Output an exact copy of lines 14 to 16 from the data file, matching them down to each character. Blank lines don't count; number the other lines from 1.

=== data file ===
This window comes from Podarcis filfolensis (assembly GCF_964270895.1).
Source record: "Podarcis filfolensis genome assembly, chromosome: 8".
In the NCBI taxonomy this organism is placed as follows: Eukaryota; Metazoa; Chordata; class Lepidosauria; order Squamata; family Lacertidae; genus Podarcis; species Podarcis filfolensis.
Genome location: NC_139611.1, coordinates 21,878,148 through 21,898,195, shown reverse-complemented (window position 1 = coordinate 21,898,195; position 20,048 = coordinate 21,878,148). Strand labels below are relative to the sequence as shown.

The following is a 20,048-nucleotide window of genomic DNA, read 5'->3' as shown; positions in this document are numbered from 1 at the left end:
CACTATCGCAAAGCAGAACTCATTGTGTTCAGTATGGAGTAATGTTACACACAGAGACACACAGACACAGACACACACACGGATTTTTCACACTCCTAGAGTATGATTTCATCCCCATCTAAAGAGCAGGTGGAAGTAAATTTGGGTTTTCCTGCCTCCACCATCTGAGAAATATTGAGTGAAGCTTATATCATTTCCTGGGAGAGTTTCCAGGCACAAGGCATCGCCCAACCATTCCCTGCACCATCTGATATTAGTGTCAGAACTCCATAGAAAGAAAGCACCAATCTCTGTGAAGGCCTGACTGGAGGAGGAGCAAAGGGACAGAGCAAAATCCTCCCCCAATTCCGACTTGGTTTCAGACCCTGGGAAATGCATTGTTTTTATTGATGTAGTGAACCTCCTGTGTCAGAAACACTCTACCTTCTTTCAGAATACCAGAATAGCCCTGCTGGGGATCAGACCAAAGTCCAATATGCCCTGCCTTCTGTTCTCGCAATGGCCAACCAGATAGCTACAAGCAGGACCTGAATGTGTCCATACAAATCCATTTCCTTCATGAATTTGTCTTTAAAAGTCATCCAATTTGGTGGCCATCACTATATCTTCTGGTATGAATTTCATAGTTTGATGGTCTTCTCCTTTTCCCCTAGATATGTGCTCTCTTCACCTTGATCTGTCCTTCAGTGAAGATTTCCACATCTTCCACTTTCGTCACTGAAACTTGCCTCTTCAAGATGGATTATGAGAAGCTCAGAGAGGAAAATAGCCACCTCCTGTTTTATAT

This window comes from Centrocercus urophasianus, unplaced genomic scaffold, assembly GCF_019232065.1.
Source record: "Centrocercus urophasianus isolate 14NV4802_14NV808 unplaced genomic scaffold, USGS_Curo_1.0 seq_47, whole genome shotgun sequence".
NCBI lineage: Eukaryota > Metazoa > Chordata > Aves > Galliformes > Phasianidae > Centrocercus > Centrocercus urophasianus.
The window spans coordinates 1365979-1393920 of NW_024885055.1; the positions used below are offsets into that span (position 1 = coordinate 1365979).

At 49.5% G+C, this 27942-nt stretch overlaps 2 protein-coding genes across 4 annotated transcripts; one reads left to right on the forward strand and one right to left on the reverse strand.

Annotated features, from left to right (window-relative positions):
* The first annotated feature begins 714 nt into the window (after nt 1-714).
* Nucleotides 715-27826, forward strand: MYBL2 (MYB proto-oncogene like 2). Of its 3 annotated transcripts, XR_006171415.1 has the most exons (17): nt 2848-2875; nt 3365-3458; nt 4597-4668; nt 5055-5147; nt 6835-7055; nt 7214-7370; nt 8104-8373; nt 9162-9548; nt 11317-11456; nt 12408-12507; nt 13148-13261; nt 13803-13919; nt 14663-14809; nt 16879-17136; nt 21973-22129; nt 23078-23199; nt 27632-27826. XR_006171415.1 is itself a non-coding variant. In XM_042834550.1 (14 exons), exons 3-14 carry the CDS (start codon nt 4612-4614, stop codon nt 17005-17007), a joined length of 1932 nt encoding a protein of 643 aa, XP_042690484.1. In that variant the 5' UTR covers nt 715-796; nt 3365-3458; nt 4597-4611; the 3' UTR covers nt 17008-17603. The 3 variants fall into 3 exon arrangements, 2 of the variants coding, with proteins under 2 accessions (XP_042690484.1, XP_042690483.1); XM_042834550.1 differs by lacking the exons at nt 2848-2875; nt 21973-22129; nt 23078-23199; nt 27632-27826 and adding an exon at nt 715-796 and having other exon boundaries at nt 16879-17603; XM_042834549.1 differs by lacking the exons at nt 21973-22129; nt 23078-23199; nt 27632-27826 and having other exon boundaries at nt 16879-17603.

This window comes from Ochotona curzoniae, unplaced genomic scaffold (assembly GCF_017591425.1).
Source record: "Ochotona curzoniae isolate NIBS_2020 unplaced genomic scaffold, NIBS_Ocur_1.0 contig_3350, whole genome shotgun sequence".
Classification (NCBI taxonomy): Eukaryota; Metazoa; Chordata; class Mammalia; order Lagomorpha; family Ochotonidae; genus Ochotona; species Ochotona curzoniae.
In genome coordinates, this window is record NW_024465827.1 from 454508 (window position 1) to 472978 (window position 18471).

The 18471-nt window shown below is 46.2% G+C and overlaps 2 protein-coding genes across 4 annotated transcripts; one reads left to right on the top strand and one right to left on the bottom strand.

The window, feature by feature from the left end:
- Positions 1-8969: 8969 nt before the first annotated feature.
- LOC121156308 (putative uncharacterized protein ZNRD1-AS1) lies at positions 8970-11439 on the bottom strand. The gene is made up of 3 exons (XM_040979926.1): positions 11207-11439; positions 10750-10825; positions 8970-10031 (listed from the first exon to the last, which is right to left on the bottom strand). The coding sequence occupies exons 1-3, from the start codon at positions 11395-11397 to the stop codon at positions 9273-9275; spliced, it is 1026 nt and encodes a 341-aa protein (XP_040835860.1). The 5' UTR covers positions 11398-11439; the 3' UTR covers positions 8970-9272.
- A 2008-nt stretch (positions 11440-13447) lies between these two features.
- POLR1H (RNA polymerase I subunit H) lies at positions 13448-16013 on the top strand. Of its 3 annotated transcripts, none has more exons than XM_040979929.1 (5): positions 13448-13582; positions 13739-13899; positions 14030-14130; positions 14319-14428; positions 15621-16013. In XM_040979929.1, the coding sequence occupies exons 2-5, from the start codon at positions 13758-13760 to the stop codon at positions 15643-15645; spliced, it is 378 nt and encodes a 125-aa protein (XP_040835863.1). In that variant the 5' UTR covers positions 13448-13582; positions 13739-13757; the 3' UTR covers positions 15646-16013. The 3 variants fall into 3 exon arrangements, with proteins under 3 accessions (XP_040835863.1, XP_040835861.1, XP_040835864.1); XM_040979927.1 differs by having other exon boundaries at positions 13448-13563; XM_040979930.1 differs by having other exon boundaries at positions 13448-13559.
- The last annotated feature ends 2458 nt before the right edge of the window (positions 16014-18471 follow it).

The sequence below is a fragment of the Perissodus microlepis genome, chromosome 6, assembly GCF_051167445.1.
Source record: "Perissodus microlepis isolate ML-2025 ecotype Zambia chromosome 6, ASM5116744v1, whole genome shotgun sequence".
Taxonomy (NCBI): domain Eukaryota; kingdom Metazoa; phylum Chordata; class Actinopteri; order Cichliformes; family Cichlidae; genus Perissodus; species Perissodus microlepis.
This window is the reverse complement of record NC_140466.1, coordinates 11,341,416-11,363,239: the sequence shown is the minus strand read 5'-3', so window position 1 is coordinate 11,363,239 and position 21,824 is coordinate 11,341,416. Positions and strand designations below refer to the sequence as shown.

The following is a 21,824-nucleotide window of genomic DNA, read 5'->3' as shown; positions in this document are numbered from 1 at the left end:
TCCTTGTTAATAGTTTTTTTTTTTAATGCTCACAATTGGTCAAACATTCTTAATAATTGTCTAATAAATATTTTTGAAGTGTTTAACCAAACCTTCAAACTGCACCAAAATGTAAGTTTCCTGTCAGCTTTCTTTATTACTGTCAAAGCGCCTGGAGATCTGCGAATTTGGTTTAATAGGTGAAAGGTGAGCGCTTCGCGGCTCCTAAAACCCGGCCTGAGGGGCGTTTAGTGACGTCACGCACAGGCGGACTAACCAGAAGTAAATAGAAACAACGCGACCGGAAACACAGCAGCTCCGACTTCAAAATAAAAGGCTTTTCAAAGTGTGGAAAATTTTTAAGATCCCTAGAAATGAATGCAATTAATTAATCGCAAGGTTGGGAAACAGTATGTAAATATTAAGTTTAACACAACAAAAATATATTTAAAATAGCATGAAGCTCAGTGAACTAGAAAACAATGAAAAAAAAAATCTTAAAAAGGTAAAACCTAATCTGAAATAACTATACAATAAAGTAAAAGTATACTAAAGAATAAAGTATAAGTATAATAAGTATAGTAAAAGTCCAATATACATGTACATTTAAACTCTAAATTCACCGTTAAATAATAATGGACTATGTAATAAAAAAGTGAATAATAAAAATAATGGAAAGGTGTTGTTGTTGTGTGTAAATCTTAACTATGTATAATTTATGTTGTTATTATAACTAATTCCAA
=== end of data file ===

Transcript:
* Nucleotides 715-27826, forward strand: MYBL2 (MYB proto-oncogene like 2). Of its 3 annotated transcripts, XR_006171415.1 has the most exons (17): nt 2848-2875; nt 3365-3458; nt 4597-4668; nt 5055-5147; nt 6835-7055; nt 7214-7370; nt 8104-8373; nt 9162-9548; nt 11317-11456; nt 12408-12507; nt 13148-13261; nt 13803-13919; nt 14663-14809; nt 16879-17136; nt 21973-22129; nt 23078-23199; nt 27632-27826. XR_006171415.1 is itself a non-coding variant. In XM_042834550.1 (14 exons), exons 3-14 carry the CDS (start codon nt 4612-4614, stop codon nt 17005-17007), a joined length of 1932 nt encoding a protein of 643 aa, XP_042690484.1. In that variant the 5' UTR covers nt 715-796; nt 3365-3458; nt 4597-4611; the 3' UTR covers nt 17008-17603. The 3 variants fall into 3 exon arrangements, 2 of the variants coding, with proteins under 2 accessions (XP_042690484.1, XP_042690483.1); XM_042834550.1 differs by lacking the exons at nt 2848-2875; nt 21973-22129; nt 23078-23199; nt 27632-27826 and adding an exon at nt 715-796 and having other exon boundaries at nt 16879-17603; XM_042834549.1 differs by lacking the exons at nt 21973-22129; nt 23078-23199; nt 27632-27826 and having other exon boundaries at nt 16879-17603.

This window comes from Ochotona curzoniae, unplaced genomic scaffold (assembly GCF_017591425.1).
Source record: "Ochotona curzoniae isolate NIBS_2020 unplaced genomic scaffold, NIBS_Ocur_1.0 contig_3350, whole genome shotgun sequence".